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Ohm's Law

Georg Simon Ohm (1787-1854) formulated the relationships among voltage, current, and resistance as follows:

The current in a circuit is directly proportional to the applied voltage and inversely proportional to the resistance of the circuit.

The circuit below demonstrates these relationships.

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  • Click on the resistance slider to change resistors.
  • Click on the voltage slider to adjust voltage of the variable power supply.

Mathematically Ohm's law can be written as:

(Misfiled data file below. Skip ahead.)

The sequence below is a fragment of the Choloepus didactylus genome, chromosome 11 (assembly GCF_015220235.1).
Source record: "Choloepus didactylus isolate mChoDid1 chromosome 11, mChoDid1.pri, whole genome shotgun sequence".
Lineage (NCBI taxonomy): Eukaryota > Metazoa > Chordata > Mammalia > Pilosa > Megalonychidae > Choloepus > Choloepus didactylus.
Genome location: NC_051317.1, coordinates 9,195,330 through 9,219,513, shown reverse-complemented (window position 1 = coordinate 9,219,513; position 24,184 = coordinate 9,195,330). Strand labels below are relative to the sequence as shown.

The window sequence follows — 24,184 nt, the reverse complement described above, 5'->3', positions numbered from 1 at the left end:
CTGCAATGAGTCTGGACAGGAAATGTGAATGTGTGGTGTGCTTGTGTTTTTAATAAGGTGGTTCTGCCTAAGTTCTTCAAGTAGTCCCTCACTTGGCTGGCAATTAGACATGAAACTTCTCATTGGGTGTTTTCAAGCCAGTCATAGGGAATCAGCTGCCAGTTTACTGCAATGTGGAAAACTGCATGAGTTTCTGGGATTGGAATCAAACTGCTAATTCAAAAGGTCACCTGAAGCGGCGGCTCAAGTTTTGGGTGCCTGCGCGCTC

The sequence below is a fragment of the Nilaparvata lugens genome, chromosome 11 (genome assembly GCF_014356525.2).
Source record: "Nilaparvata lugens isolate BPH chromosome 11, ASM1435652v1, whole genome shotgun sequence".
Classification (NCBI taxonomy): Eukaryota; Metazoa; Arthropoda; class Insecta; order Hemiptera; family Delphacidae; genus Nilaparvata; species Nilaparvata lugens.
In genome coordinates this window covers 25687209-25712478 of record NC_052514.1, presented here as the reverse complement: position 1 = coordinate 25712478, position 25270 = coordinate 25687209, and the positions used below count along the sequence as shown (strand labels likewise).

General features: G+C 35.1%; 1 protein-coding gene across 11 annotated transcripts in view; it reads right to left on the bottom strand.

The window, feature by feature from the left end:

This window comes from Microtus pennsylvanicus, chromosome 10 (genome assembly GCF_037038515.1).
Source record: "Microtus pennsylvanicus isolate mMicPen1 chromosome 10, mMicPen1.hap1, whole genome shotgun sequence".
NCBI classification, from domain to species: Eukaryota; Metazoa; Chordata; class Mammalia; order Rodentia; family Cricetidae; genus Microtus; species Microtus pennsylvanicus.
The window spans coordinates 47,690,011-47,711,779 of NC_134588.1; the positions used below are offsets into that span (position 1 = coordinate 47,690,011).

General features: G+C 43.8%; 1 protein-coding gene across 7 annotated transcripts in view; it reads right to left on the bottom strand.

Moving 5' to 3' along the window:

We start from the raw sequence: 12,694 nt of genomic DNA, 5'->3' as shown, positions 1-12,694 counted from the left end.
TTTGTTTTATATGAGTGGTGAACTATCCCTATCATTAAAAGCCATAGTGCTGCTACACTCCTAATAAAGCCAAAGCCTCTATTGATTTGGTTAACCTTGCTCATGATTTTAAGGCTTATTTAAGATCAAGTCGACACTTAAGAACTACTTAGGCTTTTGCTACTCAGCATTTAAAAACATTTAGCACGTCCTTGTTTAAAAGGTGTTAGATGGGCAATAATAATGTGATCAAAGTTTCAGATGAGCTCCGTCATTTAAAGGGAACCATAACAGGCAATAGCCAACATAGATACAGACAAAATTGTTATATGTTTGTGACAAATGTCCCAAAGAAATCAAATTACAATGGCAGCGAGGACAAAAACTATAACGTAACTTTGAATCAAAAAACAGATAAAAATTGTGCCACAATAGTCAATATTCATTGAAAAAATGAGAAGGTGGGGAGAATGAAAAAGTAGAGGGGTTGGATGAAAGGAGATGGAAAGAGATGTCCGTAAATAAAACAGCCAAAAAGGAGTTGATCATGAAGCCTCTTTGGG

I = E/R

where I is current in amperes, E is the applied voltage in volts, and R is resistance in ohms.

This circuit contains an ammeter measuring current flow in milliamperes. Notice that as you increase voltage, current flow increases. As you increase resistance, current flow decreases.

It is important to note that resistance cannot be changed by changing voltage or current. Resistance in a circuit is a physical constant. Resistance in a circuit can only be changed by changing components or resistors rated at more or fewer ohms. The changing of resistance in this circuit simulates the physical changing of resistors with different ratings.

Discover how resistors are color coded in our Interactive Java Resistors Tutorial.

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